Tim Wheeler explains how you can improve your success rate when photographing dark and light objects.

Most camera iight meters are good enough to produce perfect exposures most of the time. But there are a few situations that almost all cameras struggle with. In these cases you'll get better photographs if you override the meter’s indicated exposure.

Meters in modern cameras work by reading the brightness of a scene, and calculating the exposure required. If the scene is an even mixture of light and dark areas, the suggested exposure will usually be correct. However, if the subject is mostly light toned, for example a completely snow covered scene, or all dark toned, for example a painted black wall, your meter will not provide the best exposure.

For bright, or light toned, subjects the camera will tend to darken (or underexpose) the scene. Conversely, for dark coloured subjects  the camera will tend to lighten (or overexpose) the scene.

Fortunately, there's an easy way to adjust the meter. Most cameras include an exposure compensation button which lets you increase or decrease the exposure as much as you like.

Most cameras allow you to increase and decrease the exposure in half- or third-stop increments up to three or four stops.

The exposure compensation control is usually marked with plus and minus symbols inside a square.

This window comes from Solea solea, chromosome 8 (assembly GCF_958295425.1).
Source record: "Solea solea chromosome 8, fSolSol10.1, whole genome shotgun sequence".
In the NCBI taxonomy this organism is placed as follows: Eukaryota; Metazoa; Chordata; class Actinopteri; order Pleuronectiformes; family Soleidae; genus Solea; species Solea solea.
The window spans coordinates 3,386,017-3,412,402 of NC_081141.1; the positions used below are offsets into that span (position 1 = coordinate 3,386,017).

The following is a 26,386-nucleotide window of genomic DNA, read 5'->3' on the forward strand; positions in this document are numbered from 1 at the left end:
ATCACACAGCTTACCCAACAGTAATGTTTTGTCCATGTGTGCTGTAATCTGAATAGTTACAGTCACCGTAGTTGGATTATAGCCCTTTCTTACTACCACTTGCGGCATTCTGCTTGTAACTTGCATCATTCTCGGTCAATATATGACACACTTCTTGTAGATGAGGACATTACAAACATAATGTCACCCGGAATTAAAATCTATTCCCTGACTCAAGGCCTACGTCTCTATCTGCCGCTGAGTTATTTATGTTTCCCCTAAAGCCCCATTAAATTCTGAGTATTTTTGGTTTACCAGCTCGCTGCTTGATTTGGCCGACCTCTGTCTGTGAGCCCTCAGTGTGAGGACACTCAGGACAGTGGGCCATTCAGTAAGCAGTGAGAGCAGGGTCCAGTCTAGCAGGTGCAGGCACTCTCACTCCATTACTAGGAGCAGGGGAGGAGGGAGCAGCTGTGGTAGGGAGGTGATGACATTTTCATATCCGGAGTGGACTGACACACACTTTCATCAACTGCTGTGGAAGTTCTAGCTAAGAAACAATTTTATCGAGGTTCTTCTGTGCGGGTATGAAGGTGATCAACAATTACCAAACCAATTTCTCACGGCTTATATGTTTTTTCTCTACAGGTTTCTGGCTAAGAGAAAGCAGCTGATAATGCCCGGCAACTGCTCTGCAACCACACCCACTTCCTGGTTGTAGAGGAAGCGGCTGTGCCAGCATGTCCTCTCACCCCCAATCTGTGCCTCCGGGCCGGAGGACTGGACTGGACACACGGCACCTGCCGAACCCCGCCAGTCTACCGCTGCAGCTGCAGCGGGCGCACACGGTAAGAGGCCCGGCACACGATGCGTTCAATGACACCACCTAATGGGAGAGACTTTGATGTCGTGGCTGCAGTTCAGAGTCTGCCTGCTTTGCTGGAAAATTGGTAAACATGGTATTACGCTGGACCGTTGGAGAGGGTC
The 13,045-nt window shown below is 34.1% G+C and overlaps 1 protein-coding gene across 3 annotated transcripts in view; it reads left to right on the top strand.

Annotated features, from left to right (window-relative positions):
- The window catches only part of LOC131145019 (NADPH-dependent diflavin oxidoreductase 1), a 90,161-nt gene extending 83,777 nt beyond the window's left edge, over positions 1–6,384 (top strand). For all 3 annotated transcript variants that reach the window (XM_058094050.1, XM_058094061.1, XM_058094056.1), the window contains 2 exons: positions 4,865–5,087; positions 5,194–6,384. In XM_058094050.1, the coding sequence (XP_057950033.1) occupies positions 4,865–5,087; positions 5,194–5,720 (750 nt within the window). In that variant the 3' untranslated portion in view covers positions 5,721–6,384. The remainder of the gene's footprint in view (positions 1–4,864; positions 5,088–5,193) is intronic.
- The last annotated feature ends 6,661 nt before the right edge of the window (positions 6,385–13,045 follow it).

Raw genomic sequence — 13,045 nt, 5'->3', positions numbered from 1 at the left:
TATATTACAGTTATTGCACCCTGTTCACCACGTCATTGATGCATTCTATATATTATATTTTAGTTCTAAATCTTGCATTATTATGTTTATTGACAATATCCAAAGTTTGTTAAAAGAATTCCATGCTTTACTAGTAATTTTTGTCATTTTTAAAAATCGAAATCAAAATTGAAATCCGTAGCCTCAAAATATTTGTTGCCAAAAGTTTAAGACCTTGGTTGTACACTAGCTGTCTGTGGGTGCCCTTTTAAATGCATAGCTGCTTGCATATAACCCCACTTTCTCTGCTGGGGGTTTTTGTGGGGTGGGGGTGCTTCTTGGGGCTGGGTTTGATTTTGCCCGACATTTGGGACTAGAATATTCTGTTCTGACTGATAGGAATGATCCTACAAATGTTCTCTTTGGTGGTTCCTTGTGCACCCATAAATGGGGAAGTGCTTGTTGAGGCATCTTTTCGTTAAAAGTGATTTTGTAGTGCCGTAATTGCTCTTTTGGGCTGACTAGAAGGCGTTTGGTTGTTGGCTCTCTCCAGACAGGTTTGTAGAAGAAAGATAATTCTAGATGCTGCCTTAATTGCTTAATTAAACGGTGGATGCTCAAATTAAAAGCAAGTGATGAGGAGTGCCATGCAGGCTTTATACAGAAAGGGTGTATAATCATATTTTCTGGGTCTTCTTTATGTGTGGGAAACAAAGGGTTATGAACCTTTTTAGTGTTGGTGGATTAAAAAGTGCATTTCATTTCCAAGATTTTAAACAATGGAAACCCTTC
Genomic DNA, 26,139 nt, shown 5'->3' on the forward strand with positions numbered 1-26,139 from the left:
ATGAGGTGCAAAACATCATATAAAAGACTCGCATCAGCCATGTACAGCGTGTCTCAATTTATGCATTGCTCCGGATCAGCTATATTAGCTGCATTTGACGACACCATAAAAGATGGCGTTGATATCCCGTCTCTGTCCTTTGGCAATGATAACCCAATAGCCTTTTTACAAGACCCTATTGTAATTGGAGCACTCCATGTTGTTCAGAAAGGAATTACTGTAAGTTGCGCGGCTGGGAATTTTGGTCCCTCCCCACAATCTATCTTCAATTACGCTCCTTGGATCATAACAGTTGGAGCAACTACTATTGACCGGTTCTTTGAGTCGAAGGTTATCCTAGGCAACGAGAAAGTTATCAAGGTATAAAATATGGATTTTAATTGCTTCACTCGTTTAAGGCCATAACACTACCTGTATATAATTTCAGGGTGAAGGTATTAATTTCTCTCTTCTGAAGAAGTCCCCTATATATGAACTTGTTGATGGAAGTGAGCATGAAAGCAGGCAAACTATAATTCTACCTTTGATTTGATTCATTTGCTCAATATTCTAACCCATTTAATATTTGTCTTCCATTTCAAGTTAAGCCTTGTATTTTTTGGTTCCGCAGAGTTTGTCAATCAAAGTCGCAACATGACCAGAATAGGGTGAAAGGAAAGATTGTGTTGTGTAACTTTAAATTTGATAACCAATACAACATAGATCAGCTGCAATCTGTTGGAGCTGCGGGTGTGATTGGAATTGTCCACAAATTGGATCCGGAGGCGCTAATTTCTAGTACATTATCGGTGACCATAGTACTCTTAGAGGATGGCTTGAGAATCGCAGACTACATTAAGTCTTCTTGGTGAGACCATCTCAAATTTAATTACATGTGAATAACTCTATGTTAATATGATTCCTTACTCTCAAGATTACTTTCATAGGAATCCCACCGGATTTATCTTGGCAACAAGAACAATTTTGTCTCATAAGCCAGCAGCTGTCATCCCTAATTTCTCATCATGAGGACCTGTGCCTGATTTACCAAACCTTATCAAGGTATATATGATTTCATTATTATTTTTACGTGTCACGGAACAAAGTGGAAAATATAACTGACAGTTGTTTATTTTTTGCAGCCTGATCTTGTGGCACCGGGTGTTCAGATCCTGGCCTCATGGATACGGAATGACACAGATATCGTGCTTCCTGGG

If you're photographing a light-toned scene, where the majority of the picture is made up of white subjects (eg white sails against a light sky), try setting the exposure compensation to +1. This will brighten the image by a stop and will prevent the scene from appearing dull grey.

Dark-toned scenes are less common, but say you are photographing a someone in a dinner suit against a black wall, try reducing the exposure to -1. This will stop the meter frop rendering the scene mid-grey.

Tim Wheeler will be hosting a guided photography tour on the upcoming Lycian Coast Yacht Rally in Turkey in Sept 2012. The Rally sees up to ten cruising yachts taking part in short races along the historic and stunning Lycian Coast of Turkey from Marmaris to Antalya. A traditional Turkish gulet (pronounced goolet) will sail as spectator vessel for the two-week cruise. Modern gulets are based on vessels that have sailed these coasts for centuries but are these days kitted out with all modern conveniences including air conditioning, en-suite facilities, huge common areas and afterdecks for alfresco dining. Tim Wheeler has more than 35 years experience as an advertising and commercial photographer and teaches photography at Raffles College of Design and Commerce, the Australian Centre for Photography and CATC, as well as running workshops in his own studio on the lower North Shore in Sydney. He is a member of the ACMP and a past Chairman of the Professional Photographers Association of Australia. He is also an avid sailor.
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Minaret as shot  Minaret correct
For bright, or light toned, subjects the camera will tend to darken (or underexpose) the scene. To counter this, try setting the exposure compensation to +1. This will brighten the image and prevent the scene from rendering dull grey.

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